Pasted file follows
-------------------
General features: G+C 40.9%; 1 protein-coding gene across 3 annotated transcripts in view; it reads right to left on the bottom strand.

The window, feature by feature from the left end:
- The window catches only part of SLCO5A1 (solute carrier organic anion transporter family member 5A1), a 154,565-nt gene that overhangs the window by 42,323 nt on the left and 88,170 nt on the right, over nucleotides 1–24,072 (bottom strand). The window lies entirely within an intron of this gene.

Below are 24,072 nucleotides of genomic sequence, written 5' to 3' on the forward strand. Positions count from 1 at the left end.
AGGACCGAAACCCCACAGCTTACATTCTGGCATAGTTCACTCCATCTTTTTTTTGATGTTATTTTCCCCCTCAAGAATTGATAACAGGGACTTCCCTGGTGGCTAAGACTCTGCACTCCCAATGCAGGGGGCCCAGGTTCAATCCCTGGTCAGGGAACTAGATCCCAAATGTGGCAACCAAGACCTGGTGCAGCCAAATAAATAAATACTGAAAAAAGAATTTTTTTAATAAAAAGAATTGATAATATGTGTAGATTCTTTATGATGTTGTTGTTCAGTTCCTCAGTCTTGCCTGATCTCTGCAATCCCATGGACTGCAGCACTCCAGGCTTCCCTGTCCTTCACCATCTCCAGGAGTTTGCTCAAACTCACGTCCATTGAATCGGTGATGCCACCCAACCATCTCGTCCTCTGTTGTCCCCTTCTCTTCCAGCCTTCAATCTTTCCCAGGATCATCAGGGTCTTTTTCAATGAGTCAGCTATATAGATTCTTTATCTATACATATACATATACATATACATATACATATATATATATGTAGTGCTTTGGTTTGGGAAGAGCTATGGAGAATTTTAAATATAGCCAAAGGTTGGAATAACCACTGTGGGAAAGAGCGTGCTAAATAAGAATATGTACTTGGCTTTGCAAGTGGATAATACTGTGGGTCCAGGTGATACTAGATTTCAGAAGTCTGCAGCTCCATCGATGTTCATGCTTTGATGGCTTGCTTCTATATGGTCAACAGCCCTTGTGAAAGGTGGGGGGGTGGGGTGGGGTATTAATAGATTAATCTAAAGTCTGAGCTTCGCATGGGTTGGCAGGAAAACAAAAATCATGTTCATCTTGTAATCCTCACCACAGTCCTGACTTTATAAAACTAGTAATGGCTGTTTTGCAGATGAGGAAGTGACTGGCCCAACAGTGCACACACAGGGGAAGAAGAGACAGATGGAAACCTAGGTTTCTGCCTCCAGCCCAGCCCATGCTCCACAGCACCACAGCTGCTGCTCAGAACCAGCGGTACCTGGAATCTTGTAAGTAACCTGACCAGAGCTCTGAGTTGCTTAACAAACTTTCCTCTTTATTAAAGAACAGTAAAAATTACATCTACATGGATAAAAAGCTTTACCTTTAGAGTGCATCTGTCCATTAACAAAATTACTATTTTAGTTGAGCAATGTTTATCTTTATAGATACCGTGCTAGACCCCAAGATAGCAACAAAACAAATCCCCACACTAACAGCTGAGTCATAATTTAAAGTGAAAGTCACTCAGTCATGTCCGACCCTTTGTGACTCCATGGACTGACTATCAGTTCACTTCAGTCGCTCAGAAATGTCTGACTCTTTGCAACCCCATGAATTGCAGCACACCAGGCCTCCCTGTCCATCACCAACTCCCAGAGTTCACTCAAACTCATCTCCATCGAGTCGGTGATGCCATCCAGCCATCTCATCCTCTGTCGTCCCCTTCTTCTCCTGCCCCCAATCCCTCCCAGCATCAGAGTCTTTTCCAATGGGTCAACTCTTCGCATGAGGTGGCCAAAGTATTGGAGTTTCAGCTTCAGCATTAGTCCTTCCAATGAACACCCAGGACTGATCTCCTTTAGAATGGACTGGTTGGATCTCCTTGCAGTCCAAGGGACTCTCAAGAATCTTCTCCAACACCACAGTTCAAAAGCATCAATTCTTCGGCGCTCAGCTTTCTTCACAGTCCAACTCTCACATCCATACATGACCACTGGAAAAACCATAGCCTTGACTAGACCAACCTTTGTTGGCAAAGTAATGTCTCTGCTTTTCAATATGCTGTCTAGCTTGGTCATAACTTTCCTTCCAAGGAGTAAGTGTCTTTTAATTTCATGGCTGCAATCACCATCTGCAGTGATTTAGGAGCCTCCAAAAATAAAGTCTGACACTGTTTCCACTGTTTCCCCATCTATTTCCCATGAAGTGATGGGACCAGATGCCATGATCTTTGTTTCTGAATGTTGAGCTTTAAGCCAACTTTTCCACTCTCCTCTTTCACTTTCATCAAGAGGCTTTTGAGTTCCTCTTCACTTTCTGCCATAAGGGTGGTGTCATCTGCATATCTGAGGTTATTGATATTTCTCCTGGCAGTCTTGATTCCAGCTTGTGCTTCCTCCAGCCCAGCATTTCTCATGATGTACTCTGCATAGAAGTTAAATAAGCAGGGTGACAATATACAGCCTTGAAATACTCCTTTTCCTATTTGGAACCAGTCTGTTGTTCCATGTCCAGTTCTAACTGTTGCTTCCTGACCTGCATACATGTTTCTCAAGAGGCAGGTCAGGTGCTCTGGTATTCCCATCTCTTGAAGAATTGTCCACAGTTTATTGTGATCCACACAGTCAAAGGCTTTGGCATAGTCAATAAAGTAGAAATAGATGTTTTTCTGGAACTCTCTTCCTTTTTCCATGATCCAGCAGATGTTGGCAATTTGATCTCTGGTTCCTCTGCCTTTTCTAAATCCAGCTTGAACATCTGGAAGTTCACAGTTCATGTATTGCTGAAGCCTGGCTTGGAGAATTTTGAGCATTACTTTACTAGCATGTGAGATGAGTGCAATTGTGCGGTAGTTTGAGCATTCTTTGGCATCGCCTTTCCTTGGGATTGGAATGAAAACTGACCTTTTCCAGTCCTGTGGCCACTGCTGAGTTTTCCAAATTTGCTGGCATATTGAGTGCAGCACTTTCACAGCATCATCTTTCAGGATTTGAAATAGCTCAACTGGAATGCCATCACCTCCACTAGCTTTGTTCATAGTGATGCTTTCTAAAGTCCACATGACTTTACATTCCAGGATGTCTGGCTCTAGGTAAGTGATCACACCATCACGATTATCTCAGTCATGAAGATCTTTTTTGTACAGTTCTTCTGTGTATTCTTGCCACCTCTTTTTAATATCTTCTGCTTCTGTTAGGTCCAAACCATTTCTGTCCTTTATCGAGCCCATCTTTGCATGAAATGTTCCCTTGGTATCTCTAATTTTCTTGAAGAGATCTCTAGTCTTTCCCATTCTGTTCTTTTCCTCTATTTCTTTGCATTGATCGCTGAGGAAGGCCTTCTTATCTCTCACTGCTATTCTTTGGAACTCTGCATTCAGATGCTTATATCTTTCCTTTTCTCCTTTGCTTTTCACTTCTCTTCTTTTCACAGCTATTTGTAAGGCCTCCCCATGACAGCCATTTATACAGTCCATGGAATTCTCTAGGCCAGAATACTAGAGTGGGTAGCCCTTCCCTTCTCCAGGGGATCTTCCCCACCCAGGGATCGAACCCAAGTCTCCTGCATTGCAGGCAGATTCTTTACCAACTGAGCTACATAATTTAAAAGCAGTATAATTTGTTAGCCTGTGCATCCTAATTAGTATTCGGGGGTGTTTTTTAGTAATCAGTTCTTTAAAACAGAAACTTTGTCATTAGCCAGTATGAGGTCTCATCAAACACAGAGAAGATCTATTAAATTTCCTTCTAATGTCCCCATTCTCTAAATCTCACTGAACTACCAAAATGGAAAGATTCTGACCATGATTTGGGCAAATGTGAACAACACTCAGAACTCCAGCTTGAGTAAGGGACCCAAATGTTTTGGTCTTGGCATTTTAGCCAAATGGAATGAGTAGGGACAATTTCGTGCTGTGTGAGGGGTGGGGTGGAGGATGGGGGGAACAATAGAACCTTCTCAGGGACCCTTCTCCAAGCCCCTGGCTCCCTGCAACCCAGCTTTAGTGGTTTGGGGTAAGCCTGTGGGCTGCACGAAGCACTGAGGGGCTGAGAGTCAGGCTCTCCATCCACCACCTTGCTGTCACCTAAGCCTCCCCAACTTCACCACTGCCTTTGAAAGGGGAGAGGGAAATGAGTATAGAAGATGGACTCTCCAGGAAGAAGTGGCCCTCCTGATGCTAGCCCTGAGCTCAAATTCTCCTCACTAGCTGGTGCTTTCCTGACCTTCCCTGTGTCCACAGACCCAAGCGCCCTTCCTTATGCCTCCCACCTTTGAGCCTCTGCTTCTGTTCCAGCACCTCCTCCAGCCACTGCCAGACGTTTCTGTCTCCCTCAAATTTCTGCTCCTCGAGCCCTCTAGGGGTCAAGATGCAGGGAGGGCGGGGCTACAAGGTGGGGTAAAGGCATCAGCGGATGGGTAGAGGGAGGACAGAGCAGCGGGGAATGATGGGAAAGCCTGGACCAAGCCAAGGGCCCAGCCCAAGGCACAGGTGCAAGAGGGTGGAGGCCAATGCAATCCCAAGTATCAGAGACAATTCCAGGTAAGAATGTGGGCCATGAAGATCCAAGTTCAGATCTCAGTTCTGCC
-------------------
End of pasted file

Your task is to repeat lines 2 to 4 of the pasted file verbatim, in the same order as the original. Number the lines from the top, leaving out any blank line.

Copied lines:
The window, feature by feature from the left end:
- The window catches only part of SLCO5A1 (solute carrier organic anion transporter family member 5A1), a 154,565-nt gene that overhangs the window by 42,323 nt on the left and 88,170 nt on the right, over nucleotides 1–24,072 (bottom strand). The window lies entirely within an intron of this gene.

Below are 24,072 nucleotides of genomic sequence, written 5' to 3' on the forward strand. Positions count from 1 at the left end.